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Great Lakes Coco-Cola Bottling Co v. Commissioner of Internal Revenue.

UNITED STATES COURT OF APPEALS FOR THE SEVENTH CIRCUIT


March 6, 1943

GREAT LAKES COCO-COLA BOTTLING CO
v.
COMMISSIONER OF INTERNAL REVENUE.

Petition for Review of Decision of the Tax Court of the United States.

Author: Sparks

Before SPARKS, KERNER and MINTON, Circuit Judges.

SPARKS, Circuit Judge.

The taxpayer petitioned for review of a decision of the United States Tax Court denying it claim to a dividends paid credit in the amount of its adjusted net income for the year 1937 under § 27(f) of the Revenue Act of 1936, 26 U.S.C.A. Int. Rev. Acts, page 838, relating to amounts distributed in liquidation.

There is no controversy as to the facts. The Tax Court stated them substantially as follows: In November 1937, the taxpayer, in pursuance of a plan of reorganization, transferred all its assets, including its earnings for the period from January 1, 1937, to a group of new corporations organized in Michigan, Ohio and Nevada, in exchange for the stock of the new corporations. It then distributed this stock in complete liquidation to its stockholders in exchange for their stock in the taxpayer, and was dissolved in December, 1937. Under the provisions of § 112(b) (4) and (3) of the Revenue Act of 1936, 26 U.S.C.A. Int. Rev. Acts, page 855, these transactions constituted non-taxable reorganizations, and no gain or loss was recognized on them.

As of January 1, 1937, the taxpayer had a deficit of $36,988. For purposes of the computation of the surtax imposed by § 14 of the Act of 1936, 26 U.S.C.A. Int. Rev. Acts, page 823, the taxpayer's adjusted net income for the taxable year of 1937 was $195,262.

The sole question raised here is whether or not the taxpayer is entitled to a dividends paid credit in the full amount of its adjusted net income for the year because of its distribution of the stock of the new corporations to its own stockholders in liquidation.

Petitioner claimed the credit by virtue of § 27(f) of the Act of 1936 which provides: "In the case of amounts distributed in Liquidation the part of such distribution which is properly chargeable to the earnings or profits accumulated after February 28, 1913, shall, for the purposes of computing the dividends paid credit under this section, be treated as a taxable dividend paid."

The Commissioner denied the credit, and the court sustained him by reason of the provision of § 115(h), 26 U.S.C.A. Int. Rev. Acts, page 870:

"The distribution (whether before January 1, 1936, or on or after such date) to a distributee by or on behalf of a corporation iof its stock or securities or stock or securities in another corporation shall not be considered a distribution of earnings or profits of any corporation -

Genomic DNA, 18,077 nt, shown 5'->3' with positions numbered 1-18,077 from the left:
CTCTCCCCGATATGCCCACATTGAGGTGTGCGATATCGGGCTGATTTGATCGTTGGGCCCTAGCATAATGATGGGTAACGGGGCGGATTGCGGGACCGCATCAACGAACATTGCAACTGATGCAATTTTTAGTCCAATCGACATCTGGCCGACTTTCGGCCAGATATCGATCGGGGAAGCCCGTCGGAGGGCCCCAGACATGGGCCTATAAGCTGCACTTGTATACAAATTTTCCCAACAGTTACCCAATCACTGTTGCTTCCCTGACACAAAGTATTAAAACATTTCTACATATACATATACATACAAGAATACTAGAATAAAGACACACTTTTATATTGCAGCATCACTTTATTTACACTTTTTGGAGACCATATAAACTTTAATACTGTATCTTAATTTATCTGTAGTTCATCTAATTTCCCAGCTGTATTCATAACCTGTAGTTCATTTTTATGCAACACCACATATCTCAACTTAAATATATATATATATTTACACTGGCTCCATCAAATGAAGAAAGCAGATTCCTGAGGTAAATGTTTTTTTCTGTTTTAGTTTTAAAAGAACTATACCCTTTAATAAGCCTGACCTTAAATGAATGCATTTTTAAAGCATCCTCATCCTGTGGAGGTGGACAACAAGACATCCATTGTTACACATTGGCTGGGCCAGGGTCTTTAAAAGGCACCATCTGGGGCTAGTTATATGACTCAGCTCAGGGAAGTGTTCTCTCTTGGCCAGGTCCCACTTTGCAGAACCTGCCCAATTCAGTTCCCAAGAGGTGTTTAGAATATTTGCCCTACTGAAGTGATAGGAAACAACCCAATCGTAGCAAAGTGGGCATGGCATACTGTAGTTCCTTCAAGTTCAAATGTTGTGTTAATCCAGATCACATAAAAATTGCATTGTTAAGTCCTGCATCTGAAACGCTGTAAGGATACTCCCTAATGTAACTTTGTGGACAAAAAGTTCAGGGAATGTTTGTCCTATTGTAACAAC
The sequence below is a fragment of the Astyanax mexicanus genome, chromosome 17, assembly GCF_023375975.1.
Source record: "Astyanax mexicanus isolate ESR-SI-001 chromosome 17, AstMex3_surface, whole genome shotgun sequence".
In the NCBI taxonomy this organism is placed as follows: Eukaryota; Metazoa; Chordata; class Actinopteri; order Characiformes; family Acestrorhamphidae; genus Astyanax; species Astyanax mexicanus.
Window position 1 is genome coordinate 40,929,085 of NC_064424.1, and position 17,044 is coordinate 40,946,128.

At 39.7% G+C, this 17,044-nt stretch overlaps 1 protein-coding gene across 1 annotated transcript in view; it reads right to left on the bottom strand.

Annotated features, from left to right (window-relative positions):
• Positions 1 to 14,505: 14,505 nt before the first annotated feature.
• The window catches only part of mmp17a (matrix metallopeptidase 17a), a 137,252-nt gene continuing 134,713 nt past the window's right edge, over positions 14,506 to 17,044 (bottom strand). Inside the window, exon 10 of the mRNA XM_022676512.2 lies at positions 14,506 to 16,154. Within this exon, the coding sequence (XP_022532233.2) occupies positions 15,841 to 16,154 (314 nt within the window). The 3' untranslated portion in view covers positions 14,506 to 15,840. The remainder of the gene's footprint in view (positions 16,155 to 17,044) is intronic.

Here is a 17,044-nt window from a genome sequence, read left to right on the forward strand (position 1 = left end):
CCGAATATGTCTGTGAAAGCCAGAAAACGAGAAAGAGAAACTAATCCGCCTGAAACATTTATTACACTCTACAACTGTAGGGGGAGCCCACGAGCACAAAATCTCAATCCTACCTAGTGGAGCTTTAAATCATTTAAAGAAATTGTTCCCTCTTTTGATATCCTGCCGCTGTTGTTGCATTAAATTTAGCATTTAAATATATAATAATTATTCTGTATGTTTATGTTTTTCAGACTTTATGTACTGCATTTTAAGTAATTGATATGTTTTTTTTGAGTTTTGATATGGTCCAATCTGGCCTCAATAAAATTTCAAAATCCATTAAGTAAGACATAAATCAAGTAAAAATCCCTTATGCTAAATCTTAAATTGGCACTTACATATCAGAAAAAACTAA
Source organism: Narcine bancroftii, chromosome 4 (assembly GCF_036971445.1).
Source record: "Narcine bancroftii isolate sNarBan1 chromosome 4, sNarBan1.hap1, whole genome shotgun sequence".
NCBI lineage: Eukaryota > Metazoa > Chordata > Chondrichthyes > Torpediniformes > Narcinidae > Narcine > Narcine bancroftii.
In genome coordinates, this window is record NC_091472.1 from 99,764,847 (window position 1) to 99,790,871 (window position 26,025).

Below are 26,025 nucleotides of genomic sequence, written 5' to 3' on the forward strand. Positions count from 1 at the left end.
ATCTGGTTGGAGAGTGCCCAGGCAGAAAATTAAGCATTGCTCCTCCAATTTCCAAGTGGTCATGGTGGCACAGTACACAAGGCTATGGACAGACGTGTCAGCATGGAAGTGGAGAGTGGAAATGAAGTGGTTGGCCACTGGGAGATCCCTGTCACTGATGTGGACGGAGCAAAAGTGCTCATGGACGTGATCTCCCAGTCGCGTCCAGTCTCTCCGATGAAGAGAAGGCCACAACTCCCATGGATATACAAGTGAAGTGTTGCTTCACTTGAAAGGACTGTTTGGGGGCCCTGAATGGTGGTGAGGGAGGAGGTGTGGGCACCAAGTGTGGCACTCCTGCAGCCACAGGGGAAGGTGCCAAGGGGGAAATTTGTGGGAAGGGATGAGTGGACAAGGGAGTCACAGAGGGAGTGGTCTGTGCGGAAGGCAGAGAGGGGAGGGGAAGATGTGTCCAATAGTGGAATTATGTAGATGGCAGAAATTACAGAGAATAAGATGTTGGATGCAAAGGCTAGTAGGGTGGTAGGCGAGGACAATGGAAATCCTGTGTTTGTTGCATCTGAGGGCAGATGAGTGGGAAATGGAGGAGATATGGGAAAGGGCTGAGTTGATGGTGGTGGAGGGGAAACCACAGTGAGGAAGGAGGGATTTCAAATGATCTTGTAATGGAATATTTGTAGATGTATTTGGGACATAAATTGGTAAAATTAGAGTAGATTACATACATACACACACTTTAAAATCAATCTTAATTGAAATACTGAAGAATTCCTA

"(1) if no gain to such distributee from the receipt of such stock of securities was recognized by law, or

"(2) if the distribution was not subject to tax in the hands of such distributee because it did not constitute income to him within the meaning of the Sixteenth Amendment to the Constitution or because exempt to him under section 115(f) of the Revenue Act of 1934 or a corresponding provision of a prior Revenue Act."

In reaching its conclusion, the Tax Court relied upon its own decision in the case of Reed Drug Co. v. Commissioner of Internal Revenue, 44 B.T.A. 573, since affirmed by the Court of Appeals for the Sixth Circuit, 130 F.2d 288. Petitioner here relies upon two cases decided by other Circuit Courts of Appeals which it asserts reached a different result as to similar states of facts. See Helvering, Comm'r, v. Credit Alliance Corp., 4 Cir., 122 F.2d 361, since affirmed, 316 U.S. 107, 62 S. Ct. 989, 86 L. Ed. 1307; Helvering, Comm'r, v. Kay Mfg. Co., 2 Cir., 122 F.2d 443.

The Credit Alliance case, supra, involved the right of a taxpayer which had distributed all its assets including cash and property constituting surplus earned after February 28, 1913, to its parent corporation and thereupon completely liquidated, to the dividends paid credit claimed by the taxpayer in the case at bar under the same statutory provision, - § 27(f). There also the Commissioner asserted that the credit was barred by § 115(h), and also by § 27(h). The supreme Court, in affirming the decision of the Board of Tax Appeals and the Court of Appeals for the Fourth Circuit, held that § 27(f) clearly and unambiguously justified the deduction claimed, and that § 115(h) was totally irrelevant in view of the fact that the liquidating distribution was in property and not in stock or securities. It also held that § 27(h)*fn1 did not create and exception to the rule provided by § 27(f) for the reason that the two sections dealt with entirely different subjects, and, in effect, that they were mutually exclusive. The Kay case, supra, on which petitioner also relies, involved the same factual situation, namely, a distribution of all assets to the parent corporation in complete liquidation of the corporation which subsequently claimed the same deduction by reason of § 27(f).